problems, and they have also expressed concern about the limited testing of device safety and effectiveness with children of different ages (AAP et al., 2004b; FDA, 2004y). These views echo those long expressed about pharmaceuticals for children (AAP, 1977, 1995). Doubtful that government or industry will invest significant resources to develop specialized devices and drugs for children, some children’s hospitals have begun their own programs to do so. For example, Children’s Hospital Boston has announced a Pediatric Product Development Initiative that is focusing on the initial stage of development for pediatric devices that have the potential to attract commercial investors once a promising prototype is produced (Kong, 2004).

Notwithstanding the desirability of medical devices that meet children’s needs, the reality is that children are not the primary patient population for most complex medical devices. Most children living in developed countries are basically healthy. Compared to adults, especially older adults, they are far less likely to die, be hospitalized, or suffer serious illness. In the United States in 2001, people under age 20—who constitute nearly 30 percent of the population—accounted for about 2 percent of deaths and about 11 percent of hospital discharges (excluding newborns) (Arias et al., 2003; Kozak et al., 2004). In 2003, over 80 percent of children had health status reported as “excellent” or “very good” compared to about 65 percent of people aged 18 to 64 and about 39 percent of people aged 65 or over (Schiller et al., 2004).

Children are, however, overrepresented or uniquely represented among certain causes of suffering and death, notably those associated with prematurity and congenital anomalies (a diverse group of malformations, deformations, and chromosomal abnormalities present at birth). In addition, although individuals under age 20 account for about 10 percent of fatal injuries (intentional and unintentional injuries, 2001 data), they account for over one-third of nonfatal injuries (2002 data) (NCIPC, 2001, 2002).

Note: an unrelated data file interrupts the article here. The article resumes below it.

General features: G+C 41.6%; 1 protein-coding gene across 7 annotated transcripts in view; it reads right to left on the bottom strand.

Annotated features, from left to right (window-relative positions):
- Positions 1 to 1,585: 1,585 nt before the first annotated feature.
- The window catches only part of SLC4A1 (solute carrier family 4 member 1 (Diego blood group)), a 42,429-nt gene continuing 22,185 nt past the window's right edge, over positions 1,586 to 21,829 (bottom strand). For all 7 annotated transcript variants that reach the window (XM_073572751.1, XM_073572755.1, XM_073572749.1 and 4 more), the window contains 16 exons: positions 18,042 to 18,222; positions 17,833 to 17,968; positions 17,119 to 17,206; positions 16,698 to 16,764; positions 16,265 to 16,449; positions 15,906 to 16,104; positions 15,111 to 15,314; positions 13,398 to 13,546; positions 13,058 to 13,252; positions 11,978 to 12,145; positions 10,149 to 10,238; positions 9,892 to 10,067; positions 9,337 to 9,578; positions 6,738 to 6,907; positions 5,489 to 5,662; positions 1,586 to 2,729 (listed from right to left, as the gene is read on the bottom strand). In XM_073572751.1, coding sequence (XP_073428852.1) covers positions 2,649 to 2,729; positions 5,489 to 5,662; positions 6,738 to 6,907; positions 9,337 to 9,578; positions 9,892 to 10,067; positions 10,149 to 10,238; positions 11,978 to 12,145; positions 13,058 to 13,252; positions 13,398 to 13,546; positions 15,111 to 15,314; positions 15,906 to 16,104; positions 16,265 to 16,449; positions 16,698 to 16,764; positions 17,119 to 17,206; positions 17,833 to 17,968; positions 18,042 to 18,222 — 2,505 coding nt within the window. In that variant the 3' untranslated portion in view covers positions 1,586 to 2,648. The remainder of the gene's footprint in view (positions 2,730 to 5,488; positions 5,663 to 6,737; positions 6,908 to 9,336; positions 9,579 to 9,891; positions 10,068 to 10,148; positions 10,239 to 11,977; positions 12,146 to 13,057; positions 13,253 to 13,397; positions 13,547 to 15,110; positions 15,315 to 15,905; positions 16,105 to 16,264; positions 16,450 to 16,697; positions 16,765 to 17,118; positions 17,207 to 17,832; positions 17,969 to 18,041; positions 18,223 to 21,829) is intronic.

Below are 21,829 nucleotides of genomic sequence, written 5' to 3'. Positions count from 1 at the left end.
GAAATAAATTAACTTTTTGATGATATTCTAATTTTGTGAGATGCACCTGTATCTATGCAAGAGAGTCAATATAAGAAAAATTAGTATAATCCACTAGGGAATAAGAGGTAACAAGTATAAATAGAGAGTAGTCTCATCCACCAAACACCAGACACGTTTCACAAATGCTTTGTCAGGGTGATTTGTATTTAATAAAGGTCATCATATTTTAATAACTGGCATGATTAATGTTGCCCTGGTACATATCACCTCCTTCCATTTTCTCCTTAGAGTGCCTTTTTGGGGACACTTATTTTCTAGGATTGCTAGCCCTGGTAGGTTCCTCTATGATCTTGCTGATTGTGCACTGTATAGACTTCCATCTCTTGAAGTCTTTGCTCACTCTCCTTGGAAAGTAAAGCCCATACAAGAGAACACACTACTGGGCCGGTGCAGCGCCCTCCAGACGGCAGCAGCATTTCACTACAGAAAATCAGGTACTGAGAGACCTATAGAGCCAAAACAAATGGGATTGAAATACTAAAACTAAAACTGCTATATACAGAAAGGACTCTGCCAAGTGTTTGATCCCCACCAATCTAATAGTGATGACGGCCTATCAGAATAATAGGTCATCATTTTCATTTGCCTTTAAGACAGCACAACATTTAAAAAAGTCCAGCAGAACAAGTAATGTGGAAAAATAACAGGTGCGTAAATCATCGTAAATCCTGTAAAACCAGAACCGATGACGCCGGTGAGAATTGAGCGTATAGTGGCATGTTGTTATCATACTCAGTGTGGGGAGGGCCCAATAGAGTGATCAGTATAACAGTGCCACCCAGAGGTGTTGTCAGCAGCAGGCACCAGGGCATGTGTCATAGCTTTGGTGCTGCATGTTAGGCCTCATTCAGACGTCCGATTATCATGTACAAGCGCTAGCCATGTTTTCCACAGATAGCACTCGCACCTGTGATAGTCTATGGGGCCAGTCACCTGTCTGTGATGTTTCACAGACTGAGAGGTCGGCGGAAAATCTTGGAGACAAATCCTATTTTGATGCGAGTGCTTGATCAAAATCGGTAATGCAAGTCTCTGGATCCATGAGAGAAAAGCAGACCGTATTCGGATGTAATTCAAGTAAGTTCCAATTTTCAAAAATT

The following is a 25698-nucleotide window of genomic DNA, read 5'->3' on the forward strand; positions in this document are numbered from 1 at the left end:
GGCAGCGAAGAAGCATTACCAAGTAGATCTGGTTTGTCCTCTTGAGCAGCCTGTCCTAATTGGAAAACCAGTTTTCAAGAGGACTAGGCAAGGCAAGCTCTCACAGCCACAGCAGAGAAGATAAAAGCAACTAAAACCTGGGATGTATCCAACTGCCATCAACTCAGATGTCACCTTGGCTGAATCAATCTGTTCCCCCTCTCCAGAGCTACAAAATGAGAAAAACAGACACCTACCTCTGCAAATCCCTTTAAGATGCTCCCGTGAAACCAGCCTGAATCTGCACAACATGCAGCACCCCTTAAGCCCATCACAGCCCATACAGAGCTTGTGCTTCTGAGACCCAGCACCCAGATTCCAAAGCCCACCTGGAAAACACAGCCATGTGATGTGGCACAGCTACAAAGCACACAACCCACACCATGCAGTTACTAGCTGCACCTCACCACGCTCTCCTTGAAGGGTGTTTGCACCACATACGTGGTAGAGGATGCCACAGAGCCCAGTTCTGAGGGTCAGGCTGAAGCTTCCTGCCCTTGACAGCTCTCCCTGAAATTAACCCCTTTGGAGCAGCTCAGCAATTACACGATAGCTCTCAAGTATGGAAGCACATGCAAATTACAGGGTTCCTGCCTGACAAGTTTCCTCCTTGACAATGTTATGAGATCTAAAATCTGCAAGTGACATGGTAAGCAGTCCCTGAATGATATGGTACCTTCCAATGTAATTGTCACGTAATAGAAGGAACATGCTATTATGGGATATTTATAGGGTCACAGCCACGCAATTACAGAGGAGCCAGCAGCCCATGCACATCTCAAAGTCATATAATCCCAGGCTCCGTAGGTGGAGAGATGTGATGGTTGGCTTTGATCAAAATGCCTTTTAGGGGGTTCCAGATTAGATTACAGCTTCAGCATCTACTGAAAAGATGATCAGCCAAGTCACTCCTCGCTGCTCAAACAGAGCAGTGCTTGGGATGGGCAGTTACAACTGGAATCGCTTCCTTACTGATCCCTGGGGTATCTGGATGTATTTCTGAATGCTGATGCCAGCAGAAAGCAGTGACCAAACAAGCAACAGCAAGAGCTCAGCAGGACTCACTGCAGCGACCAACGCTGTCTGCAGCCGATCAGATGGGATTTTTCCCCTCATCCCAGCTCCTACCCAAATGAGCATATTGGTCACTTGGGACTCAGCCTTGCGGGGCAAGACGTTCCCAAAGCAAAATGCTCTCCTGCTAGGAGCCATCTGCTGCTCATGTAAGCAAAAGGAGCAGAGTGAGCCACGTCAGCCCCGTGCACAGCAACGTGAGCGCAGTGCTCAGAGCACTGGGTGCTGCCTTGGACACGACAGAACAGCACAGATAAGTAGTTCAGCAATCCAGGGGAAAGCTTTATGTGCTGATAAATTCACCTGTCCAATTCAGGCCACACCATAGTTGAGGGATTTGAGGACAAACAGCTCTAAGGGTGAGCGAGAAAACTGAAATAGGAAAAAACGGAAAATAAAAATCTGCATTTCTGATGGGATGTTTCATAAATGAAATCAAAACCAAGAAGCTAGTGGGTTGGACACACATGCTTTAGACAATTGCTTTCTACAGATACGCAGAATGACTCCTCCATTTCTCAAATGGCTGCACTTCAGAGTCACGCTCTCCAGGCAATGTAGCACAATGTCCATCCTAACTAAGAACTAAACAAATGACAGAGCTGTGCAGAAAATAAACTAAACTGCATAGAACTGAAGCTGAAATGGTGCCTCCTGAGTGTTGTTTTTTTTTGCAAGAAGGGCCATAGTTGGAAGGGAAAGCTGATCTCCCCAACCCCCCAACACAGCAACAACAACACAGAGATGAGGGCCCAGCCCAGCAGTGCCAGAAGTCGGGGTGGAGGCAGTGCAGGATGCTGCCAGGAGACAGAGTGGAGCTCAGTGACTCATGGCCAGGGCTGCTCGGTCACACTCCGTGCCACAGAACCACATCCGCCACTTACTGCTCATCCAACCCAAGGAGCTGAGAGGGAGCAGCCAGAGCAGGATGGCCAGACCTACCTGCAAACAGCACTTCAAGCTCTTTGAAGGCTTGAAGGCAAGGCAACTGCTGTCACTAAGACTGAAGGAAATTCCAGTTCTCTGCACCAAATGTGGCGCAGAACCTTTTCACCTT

Children, particularly newborns, are also overrepresented or uniquely represented among patients treated with certain medical devices. These devices include infant incubators, devices for closing the patent ductus arteriosus (a congenital blood vessel defect), home apnea monitors, and devices for screening hearing in newborns.

The committee found current data on medical device use by age group to be virtually nonexistent, but children clearly form a small proportion overall of patients in need of or treated with devices for serious medical conditions. One consequence is that manufacturers and others assessing the market for new, refined, or modified devices have weak incentives to focus on children’s special needs and characteristics.

This chapter provides a specific pediatric context for the consideration of postmarket surveillance of medical devices used with children. It reviews definitions of pediatric subgroups (infant, child, adolescent) as well as two terms in the committee’s statement of task—growth and development and

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